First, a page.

Life Support Subsystem, which holds the oxygen for astronauts. A small fan
moves the oxygen from the life support subsystem,  through the spacesuit and life support
systems. The subsystem also provides electricity for the suit. In addition to
this there is the Liquid Cooling and Ventilation and Garment, which cools the
astronauts down. A schematic of the spacesuit can be found below in Figure 1:

insert figure of spacesuit

 

In
addition to considering design features of the space suit, such as stabilizing
internal pressure, mobility, adequate supply of oxygen; the design of a space
suit is largely a heat regulation and heat transfer design accomplishment. For example, just in Earth’s orbit, conditions can be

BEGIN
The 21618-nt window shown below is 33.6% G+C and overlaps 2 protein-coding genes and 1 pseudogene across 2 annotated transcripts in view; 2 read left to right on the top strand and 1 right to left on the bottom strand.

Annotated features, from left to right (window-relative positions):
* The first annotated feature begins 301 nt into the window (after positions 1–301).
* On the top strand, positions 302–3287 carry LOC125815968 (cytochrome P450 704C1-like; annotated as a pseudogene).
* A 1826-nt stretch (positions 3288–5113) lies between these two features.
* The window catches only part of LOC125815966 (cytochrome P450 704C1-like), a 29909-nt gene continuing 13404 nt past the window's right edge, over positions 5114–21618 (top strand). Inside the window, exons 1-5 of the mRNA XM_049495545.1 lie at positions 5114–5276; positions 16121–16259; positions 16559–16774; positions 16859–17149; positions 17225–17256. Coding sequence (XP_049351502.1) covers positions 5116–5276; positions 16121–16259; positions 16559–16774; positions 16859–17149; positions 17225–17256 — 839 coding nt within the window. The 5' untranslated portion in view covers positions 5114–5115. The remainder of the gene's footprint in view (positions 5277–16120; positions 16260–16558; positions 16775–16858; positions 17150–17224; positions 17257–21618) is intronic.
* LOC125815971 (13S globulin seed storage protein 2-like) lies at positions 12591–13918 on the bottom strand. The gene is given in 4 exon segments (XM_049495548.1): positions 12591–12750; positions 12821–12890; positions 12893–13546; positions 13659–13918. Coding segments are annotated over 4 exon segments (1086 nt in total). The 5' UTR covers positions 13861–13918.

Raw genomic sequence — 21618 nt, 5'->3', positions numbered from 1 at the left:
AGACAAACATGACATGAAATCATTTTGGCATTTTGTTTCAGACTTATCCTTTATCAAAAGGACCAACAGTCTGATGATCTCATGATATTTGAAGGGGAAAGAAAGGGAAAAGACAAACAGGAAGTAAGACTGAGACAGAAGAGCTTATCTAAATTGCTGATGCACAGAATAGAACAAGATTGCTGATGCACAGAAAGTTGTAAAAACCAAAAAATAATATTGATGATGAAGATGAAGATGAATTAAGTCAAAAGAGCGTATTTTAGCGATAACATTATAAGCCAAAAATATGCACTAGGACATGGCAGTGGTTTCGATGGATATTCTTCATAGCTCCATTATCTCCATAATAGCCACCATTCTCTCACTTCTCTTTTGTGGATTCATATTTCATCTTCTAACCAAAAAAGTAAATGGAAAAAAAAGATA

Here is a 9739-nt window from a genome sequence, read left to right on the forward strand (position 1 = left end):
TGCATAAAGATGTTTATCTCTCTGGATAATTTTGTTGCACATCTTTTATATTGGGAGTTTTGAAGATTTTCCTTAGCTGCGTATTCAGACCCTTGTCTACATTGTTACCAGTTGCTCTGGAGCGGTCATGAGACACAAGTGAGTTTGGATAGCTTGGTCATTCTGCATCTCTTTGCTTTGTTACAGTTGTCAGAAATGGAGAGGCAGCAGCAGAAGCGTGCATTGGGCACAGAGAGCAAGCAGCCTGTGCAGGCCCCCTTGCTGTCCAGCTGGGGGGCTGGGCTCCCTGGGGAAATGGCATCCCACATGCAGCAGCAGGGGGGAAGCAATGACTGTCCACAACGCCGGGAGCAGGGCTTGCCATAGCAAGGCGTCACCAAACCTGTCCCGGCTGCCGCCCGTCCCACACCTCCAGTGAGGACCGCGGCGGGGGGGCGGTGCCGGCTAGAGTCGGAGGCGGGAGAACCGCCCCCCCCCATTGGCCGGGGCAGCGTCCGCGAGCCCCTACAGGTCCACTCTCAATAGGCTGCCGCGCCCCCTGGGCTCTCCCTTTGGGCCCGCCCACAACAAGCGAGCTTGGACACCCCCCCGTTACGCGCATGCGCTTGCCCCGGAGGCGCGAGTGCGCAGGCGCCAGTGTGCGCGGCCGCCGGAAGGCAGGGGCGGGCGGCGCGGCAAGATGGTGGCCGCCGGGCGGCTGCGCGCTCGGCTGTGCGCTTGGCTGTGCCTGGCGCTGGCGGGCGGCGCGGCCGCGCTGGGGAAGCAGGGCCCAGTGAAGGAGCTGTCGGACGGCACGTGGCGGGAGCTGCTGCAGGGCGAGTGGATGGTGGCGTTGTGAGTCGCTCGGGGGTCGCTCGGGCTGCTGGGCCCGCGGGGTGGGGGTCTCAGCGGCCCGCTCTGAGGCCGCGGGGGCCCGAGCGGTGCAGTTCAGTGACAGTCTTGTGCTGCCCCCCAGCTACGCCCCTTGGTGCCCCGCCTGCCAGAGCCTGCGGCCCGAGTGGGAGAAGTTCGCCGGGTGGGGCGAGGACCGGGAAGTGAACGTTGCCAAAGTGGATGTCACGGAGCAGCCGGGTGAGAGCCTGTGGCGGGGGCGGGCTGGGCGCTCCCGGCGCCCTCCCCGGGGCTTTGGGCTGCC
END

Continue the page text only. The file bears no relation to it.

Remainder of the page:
as cold as minus 156 degrees Celsius. In the sunlight, they can be as hot as 121
degrees Celsius. If an astronaut’s back is facing the sun and the front is not,
the temperature difference can be as much as 135°C. The vacuum in space
increases the temperature too, as heat cannot escape into the surrounding air
as it does on Earth. The vacuum can also free trapped pollutants such as water
vapor, and deposit this water on cool parts of the space suit where it can
cause problems such as shorting electronics. Spacesuits are specially
designed to protect astronauts from the cold, radiation and low pressure in
space. To regulate heat, heat syncs are incorporated into three primary
components of the spacesuit that allow the astronaut to maintain homeostasis in
the spacesuit comfortably:  extravehicular
activity, coolant through various tubing, and layered insulation.